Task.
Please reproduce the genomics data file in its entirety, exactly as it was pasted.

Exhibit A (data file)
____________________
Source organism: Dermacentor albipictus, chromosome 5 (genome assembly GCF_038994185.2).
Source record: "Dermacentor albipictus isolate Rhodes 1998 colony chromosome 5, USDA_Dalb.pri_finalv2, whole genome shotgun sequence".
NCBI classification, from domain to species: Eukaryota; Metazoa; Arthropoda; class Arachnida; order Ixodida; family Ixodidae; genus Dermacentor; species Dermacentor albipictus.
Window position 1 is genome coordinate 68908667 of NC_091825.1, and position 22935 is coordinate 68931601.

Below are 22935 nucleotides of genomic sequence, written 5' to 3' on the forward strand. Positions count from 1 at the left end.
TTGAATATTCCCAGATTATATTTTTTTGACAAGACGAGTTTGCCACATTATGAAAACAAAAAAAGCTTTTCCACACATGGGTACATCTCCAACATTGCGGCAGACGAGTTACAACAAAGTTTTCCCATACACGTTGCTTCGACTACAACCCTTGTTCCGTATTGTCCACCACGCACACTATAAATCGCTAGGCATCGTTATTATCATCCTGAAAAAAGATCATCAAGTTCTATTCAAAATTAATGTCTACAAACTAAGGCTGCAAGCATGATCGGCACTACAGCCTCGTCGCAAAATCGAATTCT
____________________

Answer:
Source organism: Dermacentor albipictus, chromosome 5 (genome assembly GCF_038994185.2).
Source record: "Dermacentor albipictus isolate Rhodes 1998 colony chromosome 5, USDA_Dalb.pri_finalv2, whole genome shotgun sequence".
NCBI classification, from domain to species: Eukaryota; Metazoa; Arthropoda; class Arachnida; order Ixodida; family Ixodidae; genus Dermacentor; species Dermacentor albipictus.
Window position 1 is genome coordinate 68908667 of NC_091825.1, and position 22935 is coordinate 68931601.

Below are 22935 nucleotides of genomic sequence, written 5' to 3' on the forward strand. Positions count from 1 at the left end.
TTGAATATTCCCAGATTATATTTTTTTGACAAGACGAGTTTGCCACATTATGAAAACAAAAAAAGCTTTTCCACACATGGGTACATCTCCAACATTGCGGCAGACGAGTTACAACAAAGTTTTCCCATACACGTTGCTTCGACTACAACCCTTGTTCCGTATTGTCCACCACGCACACTATAAATCGCTAGGCATCGTTATTATCATCCTGAAAAAAGATCATCAAGTTCTATTCAAAATTAATGTCTACAAACTAAGGCTGCAAGCATGATCGGCACTACAGCCTCGTCGCAAAATCGAATTCT